Also looking at the startup universe is Ben Thompson who points to less successful venture capitalists as being increasingly squeezed between angel investors below and more traditional investors above:

“So it is with venture capital: once startup funding requirements were reduced, the superior information and the willingness to hustle of angels and incubators earned the trust of the big companies of tomorrow, reducing more and more venture capitalists to dumb money hardly worth the 20% premium. The inputs to the Silicon Valley system have been changed, and we’re only now seeing the effects, and that should be a cautionary tale for just about everyone who thinks they and their industry are safe from the Internet’s impact.”

Matt Roskoff contrasts the falling prices of consumer electronic hardware with the rising price of television and radio services:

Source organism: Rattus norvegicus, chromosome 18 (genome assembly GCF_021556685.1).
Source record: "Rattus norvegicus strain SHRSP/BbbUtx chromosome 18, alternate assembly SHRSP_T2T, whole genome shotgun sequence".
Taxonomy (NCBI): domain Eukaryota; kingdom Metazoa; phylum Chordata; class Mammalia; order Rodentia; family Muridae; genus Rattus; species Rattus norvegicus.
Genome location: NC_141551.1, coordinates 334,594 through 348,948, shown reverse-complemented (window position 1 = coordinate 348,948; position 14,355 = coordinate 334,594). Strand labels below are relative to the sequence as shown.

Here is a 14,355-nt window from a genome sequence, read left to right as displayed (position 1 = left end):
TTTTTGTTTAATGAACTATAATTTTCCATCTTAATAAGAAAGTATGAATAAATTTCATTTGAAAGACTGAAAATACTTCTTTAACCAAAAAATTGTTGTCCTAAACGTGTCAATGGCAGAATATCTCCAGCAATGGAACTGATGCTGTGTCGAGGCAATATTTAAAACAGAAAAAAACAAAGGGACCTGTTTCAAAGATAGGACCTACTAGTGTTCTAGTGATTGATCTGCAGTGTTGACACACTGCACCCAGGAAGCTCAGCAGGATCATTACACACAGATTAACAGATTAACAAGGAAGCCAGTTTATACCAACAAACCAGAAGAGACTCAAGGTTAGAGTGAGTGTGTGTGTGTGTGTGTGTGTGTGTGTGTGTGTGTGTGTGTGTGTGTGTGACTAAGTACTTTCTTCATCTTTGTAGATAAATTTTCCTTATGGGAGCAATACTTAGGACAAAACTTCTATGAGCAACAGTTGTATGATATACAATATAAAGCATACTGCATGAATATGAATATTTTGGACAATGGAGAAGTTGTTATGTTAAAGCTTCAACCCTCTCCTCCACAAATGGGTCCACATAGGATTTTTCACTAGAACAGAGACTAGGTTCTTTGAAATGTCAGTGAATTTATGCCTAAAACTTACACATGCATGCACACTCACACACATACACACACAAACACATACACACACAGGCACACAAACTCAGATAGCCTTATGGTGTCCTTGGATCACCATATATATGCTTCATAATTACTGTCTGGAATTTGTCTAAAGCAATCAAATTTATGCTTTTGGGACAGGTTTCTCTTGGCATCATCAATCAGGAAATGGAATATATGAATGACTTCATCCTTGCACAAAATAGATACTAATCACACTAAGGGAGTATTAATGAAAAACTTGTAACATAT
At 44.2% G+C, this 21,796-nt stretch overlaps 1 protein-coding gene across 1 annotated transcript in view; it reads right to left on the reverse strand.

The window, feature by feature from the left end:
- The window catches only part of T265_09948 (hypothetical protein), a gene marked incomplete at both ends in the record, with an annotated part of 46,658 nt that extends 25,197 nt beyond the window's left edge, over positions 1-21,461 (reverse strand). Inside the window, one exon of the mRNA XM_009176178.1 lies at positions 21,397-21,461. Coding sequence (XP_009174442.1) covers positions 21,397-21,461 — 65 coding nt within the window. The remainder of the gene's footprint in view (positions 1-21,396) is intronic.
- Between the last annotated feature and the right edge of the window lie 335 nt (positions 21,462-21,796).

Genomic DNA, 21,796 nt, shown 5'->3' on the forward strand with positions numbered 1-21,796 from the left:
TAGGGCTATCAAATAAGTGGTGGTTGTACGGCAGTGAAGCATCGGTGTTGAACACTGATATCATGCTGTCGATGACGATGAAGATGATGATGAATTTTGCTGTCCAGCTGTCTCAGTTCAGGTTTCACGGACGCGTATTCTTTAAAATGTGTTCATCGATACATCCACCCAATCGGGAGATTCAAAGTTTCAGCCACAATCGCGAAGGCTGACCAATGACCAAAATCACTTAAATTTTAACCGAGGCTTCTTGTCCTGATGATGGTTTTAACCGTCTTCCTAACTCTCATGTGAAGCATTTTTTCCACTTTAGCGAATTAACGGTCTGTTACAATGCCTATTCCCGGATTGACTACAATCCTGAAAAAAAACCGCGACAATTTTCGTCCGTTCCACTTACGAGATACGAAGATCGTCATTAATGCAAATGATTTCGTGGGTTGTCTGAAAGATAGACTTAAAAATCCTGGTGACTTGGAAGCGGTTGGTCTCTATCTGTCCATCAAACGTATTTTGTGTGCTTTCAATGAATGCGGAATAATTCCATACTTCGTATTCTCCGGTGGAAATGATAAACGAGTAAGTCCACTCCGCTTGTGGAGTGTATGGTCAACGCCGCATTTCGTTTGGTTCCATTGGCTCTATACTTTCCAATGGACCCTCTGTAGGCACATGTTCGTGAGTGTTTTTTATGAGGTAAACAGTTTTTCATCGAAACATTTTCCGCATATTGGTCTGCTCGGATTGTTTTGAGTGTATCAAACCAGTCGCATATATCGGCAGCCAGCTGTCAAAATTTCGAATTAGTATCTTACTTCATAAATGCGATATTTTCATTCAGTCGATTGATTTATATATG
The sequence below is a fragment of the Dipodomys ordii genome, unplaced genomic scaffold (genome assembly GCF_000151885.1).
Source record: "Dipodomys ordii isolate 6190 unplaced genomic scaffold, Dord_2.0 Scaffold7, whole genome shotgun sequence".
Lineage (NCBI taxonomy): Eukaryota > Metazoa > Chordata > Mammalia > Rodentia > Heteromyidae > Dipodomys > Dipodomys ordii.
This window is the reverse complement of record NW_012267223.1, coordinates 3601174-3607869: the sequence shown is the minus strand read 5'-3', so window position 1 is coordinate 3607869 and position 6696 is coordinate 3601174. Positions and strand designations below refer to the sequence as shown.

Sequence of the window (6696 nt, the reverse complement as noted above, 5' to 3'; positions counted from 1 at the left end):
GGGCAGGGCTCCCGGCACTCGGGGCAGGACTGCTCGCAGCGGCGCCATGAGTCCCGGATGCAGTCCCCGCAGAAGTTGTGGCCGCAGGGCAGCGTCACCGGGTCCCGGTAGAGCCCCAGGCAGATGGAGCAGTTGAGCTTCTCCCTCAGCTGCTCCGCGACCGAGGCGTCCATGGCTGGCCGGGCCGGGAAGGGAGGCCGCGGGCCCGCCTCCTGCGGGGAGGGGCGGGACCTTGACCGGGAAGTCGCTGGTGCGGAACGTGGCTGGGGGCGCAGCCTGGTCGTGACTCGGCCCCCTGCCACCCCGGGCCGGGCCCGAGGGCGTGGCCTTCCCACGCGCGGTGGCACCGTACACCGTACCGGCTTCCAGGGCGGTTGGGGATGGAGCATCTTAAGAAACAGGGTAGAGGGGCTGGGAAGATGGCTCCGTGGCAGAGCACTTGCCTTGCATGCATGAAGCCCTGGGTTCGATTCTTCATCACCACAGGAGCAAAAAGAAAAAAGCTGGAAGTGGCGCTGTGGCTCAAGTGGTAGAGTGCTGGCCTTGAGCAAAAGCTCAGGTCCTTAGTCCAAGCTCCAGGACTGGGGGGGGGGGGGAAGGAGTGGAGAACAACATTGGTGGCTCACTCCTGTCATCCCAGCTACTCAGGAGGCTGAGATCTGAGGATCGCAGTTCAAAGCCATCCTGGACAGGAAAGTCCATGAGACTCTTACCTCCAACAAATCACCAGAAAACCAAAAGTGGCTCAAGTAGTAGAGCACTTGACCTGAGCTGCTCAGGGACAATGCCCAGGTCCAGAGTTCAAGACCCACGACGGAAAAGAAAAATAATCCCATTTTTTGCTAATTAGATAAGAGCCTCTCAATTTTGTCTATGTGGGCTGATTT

Prices for Electronic Goods and Services

Paul Kedrosky suggests that the Volkswagen emissions scandal may have been the result of cultural norms within the engineering department rather than a deliberate move on the automotive manufacturers management:

“It is still possible, of course, that we will learn that the engineers were under orders from management to beat the tests by any means necessary, but based on what we now know, that seems implausible. It’s more likely that the scandal is the product of an engineering organization that evolved its technologies in a way that subtly and stealthily, even organically, subverted the rules.”

Credit Suisse in their annual Global Wealth Report looks at the current spread of financial wealth across countries and regions including the disparities between the wealthy and the poor: